Thursday, August 09, 2001

Hopes that Sellafield will get a modern nuclear reactor to replace Calder Hall have brightened.

It could cost up to 2 billion but would provide a massive boost to the local economy with the creation of several hundred jobs.

While BNFL and the workforce wait anxiously to hear whether the Mox will plant will get the government's go-ahead before the autumn, the Department of Trade and Industry announced: "There are prospects for new (nuclear) build to be economic."

The DTI made its admission in a first response to Prime Minister Tony Blair's wide-ranging energy review.

Apart from meeting the country's future energy needs, the DTI said that having no nuclear power stations would lead to an increase in carbon dioxide greenhouse gases.

Nuclear trade unions are set to lobby nationally and locally for the building of new nuclear reactors as part of the energy review.

They say that at Sellafield a new reactor will help sustain the site's long-term viability, providing employment for hundreds of construction workers and later hundreds more BNFL permanent jobs to operate the station.

Calder Hall, with its four electricity-producing reactors, will be closed in five years' time.

Site GMB convenor John Kane warned: "If we don't start moving now we will miss the boat."

Leading Tory councillor Mike Graham, who first mooted the idea, said: "It would be an economic boon to this area - and the time is right to start.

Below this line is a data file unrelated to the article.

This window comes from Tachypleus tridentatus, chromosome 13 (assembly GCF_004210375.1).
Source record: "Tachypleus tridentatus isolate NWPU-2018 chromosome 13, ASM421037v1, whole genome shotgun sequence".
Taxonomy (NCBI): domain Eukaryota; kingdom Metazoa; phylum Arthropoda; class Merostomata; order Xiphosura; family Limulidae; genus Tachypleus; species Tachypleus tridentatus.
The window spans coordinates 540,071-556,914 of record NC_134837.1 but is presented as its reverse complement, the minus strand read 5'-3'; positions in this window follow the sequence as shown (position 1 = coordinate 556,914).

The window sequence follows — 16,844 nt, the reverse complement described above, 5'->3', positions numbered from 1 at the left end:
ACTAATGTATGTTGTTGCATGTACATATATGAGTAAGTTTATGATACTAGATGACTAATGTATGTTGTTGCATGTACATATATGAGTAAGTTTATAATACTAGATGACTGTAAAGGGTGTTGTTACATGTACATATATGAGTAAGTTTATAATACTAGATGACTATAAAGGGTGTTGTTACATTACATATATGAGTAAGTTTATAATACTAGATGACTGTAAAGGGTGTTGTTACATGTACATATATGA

"The government should give Sellafield first priority for building a a reactor."

Publicly, BNFL remain tight-lipped on whether it wants to build new nuclear reactors, even though the seven Magnox stations it owns are due to close in 2010.

Mr Graham criticised the company.

"BNFL should come off the fence, stop adopting such a coy attitude and give its wholehearted backing," he said.

Mr Kane said: "We must go along the lines of replacement rather than new build on nuclear sites which already have a licence.

"The last thing we want is another Mox scenario, where we spent 460 million on a plant and still can't get it licensed.

"Just look at Thorp, it took 17 years to finish from conception. We can't afford to wait that long.

"It could take only five or six years to build a nuclear reactor but we have to start now because there will be planning permission to get, a public inquiry to go through and maybe a legal challenge from the anti-nukes to overcome.